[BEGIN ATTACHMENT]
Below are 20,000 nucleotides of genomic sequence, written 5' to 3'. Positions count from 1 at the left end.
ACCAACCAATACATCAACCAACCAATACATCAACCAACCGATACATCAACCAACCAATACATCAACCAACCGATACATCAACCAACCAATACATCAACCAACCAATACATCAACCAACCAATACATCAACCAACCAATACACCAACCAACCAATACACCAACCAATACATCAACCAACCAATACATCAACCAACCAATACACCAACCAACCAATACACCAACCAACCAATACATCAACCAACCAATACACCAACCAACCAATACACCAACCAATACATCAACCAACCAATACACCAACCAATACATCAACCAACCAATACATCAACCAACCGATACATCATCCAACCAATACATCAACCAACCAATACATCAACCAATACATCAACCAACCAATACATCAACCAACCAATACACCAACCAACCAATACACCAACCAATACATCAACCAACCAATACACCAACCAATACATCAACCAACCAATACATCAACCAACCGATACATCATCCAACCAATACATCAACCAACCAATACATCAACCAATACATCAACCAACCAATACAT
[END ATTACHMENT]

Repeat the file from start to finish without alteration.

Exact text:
Below are 20,000 nucleotides of genomic sequence, written 5' to 3'. Positions count from 1 at the left end.
ACCAACCAATACATCAACCAACCAATACATCAACCAACCGATACATCAACCAACCAATACATCAACCAACCGATACATCAACCAACCAATACATCAACCAACCAATACATCAACCAACCAATACATCAACCAACCAATACACCAACCAACCAATACACCAACCAATACATCAACCAACCAATACATCAACCAACCAATACACCAACCAACCAATACACCAACCAACCAATACATCAACCAACCAATACACCAACCAACCAATACACCAACCAATACATCAACCAACCAATACACCAACCAATACATCAACCAACCAATACATCAACCAACCGATACATCATCCAACCAATACATCAACCAACCAATACATCAACCAATACATCAACCAACCAATACATCAACCAACCAATACACCAACCAACCAATACACCAACCAATACATCAACCAACCAATACACCAACCAATACATCAACCAACCAATACATCAACCAACCGATACATCATCCAACCAATACATCAACCAACCAATACATCAACCAATACATCAACCAACCAATACAT